Undercharging an allegation can result in issues further down the line, which Kevin Barrow looks at in more detail in this article.
We look at the recent case of Professional Standards Authority (PSA) for Health and Social Care v (1) General Medical Council (GMC) (2) Mohamed Abdelrahman Battah  6 WLUK 139 which considered whether allegations were undercharged.
The Tribunal hearing
Dr Battah was a locum consultant in Gynaecology and Obstetrics at two NHS Trusts. In September 2017, an Interim Conditions of Practice Order (ICPO) was imposed. Dr Battah had to notify his employer and to stop working until a clinical supervisor was appointed. He was referred to the Medical Practitioners Tribunal (MPT) for clinical failings in relation to 13 patients and that he failed to notify his employer about the ICPO. The GMC did not include an allegation that he had worked without supervision during the prohibited period.
The MPT upheld charges in relation to 13 patients. A redacted version of the ICPO did not show that Dr Battah had to be supervised. Dr Battah’s clinical failures and his failure to inform his employer of the ICPO were deemed serious misconduct. His fitness to practise was impaired. There was no insight and no remediation. The MPT imposed a 12-month suspension order because the conduct was capable of remediation.
The PSA appealed the sanction and submitted the MPT did not sufficiently recognise the gravity of the conduct or properly apply the GMC’s Sanctions Guidance. The PSA also submitted Dr Battah should have been charged with dishonesty, and that the MPT should not have been provided with a redacted ICPO.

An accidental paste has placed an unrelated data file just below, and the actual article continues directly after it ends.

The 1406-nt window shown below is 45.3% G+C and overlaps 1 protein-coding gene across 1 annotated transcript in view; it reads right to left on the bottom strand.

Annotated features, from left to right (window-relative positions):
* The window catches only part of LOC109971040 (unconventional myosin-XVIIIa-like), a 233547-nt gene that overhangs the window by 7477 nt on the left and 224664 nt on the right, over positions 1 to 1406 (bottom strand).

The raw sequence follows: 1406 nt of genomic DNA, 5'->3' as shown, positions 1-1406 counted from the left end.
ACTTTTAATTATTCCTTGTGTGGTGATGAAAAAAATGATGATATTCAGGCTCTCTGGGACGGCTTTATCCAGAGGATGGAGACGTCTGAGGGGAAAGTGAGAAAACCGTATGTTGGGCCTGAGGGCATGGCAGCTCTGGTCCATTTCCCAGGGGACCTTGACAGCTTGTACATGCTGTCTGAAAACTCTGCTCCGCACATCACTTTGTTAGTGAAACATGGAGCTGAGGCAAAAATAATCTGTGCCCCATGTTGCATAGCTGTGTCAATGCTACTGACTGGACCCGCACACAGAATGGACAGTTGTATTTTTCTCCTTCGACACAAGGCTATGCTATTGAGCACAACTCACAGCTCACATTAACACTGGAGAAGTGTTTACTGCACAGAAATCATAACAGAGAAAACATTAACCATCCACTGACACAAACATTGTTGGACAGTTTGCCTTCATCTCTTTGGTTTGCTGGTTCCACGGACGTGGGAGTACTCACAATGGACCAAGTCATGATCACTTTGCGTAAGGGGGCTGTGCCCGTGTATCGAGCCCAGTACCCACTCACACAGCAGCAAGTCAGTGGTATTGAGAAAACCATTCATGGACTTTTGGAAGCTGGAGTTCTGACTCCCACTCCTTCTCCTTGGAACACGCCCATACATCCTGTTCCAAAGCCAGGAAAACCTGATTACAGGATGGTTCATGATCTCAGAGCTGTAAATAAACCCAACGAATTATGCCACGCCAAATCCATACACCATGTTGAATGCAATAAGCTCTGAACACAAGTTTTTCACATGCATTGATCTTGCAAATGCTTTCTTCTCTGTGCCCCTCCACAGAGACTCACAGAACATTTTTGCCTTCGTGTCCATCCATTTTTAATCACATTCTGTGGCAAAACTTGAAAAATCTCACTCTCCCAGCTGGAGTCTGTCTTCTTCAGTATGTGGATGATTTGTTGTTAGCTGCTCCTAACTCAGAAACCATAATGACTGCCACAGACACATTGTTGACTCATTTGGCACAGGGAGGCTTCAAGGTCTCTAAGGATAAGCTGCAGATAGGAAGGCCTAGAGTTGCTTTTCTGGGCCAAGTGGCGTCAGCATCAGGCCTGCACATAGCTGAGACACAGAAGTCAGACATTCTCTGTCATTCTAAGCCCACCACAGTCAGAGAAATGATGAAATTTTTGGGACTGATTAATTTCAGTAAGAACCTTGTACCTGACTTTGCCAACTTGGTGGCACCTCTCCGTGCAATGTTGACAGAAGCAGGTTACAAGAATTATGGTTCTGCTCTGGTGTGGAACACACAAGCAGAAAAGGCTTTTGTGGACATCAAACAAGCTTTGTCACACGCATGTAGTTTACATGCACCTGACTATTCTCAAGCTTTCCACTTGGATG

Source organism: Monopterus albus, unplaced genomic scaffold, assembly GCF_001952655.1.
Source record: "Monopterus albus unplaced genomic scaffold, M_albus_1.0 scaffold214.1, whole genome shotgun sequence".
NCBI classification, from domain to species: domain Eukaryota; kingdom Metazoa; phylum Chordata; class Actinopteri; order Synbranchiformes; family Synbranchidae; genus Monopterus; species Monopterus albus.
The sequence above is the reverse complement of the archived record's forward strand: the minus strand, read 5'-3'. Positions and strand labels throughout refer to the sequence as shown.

The appeal was allowed and the matter was remitted.
Mr Justice Linden agreed that the MPT had insufficient regard to the Sanctions Guidance in reaching its decision and/or did not sufficiently explain why this was not erasure case. The possibility that Dr Battah’s attitude might change if he was given a further opportunity was inconsistent with the Sanctions Guidance and was not appreciated by the MPT. If it was appreciated, the MPT did not explain the reasons which led it to conclude that, nevertheless, the sanction should be suspension.
Mr Justice Linden referred to the case of GMC v Donadio  EWHC 562(Admin) and the distinction between “personal dishonesty”, as referred to in the Sanctions Guidance, and a knowing or deliberate failure or breach of regulatory requirements.
Mr Justice Linden stated:
76. In my view, however, the failure to allege that Dr Battah worked in breach of an Order to stop work until such time as approved arrangements for clinical supervision were in place, was material…
79. Having considered the matter in the light of the helpful submissions that have been made on both sides, it seems to me that the way in which this aspect of the case was charged before the MPT did amount to a serious procedural irregularity.
The allegations before the MPT did not imply that Dr Battah had continued to work. This would have increased the seriousness of the allegations. Patient safety was at risk if Dr Battah had continued working despite the ICPO. This may have tipped the MPT’s decision towards erasure.
The case is a reminder to regulators of the importance that should be placed on drafting charges, considering the mischief in a case and ensuring that this is reflected accurately in allegations being brought against a registered professional. It is also an example the consequences of undercharging and that this can result in a serious procedural irregularity.
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